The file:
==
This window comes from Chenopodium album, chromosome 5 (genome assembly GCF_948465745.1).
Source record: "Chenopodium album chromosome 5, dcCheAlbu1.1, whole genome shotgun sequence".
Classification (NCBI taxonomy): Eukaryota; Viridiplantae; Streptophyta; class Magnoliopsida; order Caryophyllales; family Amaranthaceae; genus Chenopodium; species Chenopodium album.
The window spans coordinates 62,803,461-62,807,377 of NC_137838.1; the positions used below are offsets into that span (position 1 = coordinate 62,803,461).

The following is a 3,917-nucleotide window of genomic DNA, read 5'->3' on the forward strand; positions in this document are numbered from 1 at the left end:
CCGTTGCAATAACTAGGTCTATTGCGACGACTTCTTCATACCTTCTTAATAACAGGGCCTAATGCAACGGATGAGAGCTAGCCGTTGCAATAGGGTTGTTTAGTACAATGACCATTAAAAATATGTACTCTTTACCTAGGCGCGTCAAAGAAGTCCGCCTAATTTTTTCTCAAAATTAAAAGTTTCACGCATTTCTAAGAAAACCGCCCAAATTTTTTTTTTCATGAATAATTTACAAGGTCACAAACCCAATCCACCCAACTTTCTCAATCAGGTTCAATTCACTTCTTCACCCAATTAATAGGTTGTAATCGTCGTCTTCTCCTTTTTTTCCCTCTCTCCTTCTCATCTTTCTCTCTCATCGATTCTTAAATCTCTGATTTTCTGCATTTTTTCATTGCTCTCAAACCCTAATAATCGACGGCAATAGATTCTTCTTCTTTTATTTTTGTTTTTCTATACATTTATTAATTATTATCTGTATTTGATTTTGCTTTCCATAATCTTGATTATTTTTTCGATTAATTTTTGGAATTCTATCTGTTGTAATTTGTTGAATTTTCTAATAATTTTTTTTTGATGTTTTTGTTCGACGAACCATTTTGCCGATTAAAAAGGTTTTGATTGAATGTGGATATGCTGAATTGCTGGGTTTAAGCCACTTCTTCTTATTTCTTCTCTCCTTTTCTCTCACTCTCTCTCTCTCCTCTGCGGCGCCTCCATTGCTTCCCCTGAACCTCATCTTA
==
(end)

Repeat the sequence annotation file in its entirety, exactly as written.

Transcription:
This window comes from Chenopodium album, chromosome 5 (genome assembly GCF_948465745.1).
Source record: "Chenopodium album chromosome 5, dcCheAlbu1.1, whole genome shotgun sequence".
Classification (NCBI taxonomy): Eukaryota; Viridiplantae; Streptophyta; class Magnoliopsida; order Caryophyllales; family Amaranthaceae; genus Chenopodium; species Chenopodium album.
The window spans coordinates 62,803,461-62,807,377 of NC_137838.1; the positions used below are offsets into that span (position 1 = coordinate 62,803,461).

The following is a 3,917-nucleotide window of genomic DNA, read 5'->3' on the forward strand; positions in this document are numbered from 1 at the left end:
CCGTTGCAATAACTAGGTCTATTGCGACGACTTCTTCATACCTTCTTAATAACAGGGCCTAATGCAACGGATGAGAGCTAGCCGTTGCAATAGGGTTGTTTAGTACAATGACCATTAAAAATATGTACTCTTTACCTAGGCGCGTCAAAGAAGTCCGCCTAATTTTTTCTCAAAATTAAAAGTTTCACGCATTTCTAAGAAAACCGCCCAAATTTTTTTTTTCATGAATAATTTACAAGGTCACAAACCCAATCCACCCAACTTTCTCAATCAGGTTCAATTCACTTCTTCACCCAATTAATAGGTTGTAATCGTCGTCTTCTCCTTTTTTTCCCTCTCTCCTTCTCATCTTTCTCTCTCATCGATTCTTAAATCTCTGATTTTCTGCATTTTTTCATTGCTCTCAAACCCTAATAATCGACGGCAATAGATTCTTCTTCTTTTATTTTTGTTTTTCTATACATTTATTAATTATTATCTGTATTTGATTTTGCTTTCCATAATCTTGATTATTTTTTCGATTAATTTTTGGAATTCTATCTGTTGTAATTTGTTGAATTTTCTAATAATTTTTTTTTGATGTTTTTGTTCGACGAACCATTTTGCCGATTAAAAAGGTTTTGATTGAATGTGGATATGCTGAATTGCTGGGTTTAAGCCACTTCTTCTTATTTCTTCTCTCCTTTTCTCTCACTCTCTCTCTCTCCTCTGCGGCGCCTCCATTGCTTCCCCTGAACCTCATCTTA